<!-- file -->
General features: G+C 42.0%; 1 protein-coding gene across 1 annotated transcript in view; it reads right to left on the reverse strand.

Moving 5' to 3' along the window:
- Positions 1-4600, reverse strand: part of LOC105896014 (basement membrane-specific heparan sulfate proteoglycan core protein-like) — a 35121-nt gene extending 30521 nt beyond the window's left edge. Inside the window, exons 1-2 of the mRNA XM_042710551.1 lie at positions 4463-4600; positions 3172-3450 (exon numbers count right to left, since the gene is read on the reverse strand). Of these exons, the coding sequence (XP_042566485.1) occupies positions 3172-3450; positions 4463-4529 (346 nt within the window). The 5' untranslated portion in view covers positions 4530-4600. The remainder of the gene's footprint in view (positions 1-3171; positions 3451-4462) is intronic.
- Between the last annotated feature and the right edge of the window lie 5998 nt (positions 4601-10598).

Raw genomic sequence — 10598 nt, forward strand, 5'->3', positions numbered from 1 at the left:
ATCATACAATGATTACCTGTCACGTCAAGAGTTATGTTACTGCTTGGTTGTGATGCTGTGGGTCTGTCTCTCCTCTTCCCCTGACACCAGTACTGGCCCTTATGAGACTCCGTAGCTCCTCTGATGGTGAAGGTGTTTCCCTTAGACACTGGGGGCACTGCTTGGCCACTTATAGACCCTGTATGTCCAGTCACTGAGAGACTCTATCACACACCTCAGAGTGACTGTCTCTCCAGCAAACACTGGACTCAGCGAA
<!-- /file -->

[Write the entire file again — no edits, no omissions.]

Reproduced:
General features: G+C 42.0%; 1 protein-coding gene across 1 annotated transcript in view; it reads right to left on the reverse strand.

Moving 5' to 3' along the window:
- Positions 1-4600, reverse strand: part of LOC105896014 (basement membrane-specific heparan sulfate proteoglycan core protein-like) — a 35121-nt gene extending 30521 nt beyond the window's left edge. Inside the window, exons 1-2 of the mRNA XM_042710551.1 lie at positions 4463-4600; positions 3172-3450 (exon numbers count right to left, since the gene is read on the reverse strand). Of these exons, the coding sequence (XP_042566485.1) occupies positions 3172-3450; positions 4463-4529 (346 nt within the window). The 5' untranslated portion in view covers positions 4530-4600. The remainder of the gene's footprint in view (positions 1-3171; positions 3451-4462) is intronic.
- Between the last annotated feature and the right edge of the window lie 5998 nt (positions 4601-10598).

Raw genomic sequence — 10598 nt, forward strand, 5'->3', positions numbered from 1 at the left:
ATCATACAATGATTACCTGTCACGTCAAGAGTTATGTTACTGCTTGGTTGTGATGCTGTGGGTCTGTCTCTCCTCTTCCCCTGACACCAGTACTGGCCCTTATGAGACTCCGTAGCTCCTCTGATGGTGAAGGTGTTTCCCTTAGACACTGGGGGCACTGCTTGGCCACTTATAGACCCTGTATGTCCAGTCACTGAGAGACTCTATCACACACCTCAGAGTGACTGTCTCTCCAGCAAACACTGGACTCAGCGAA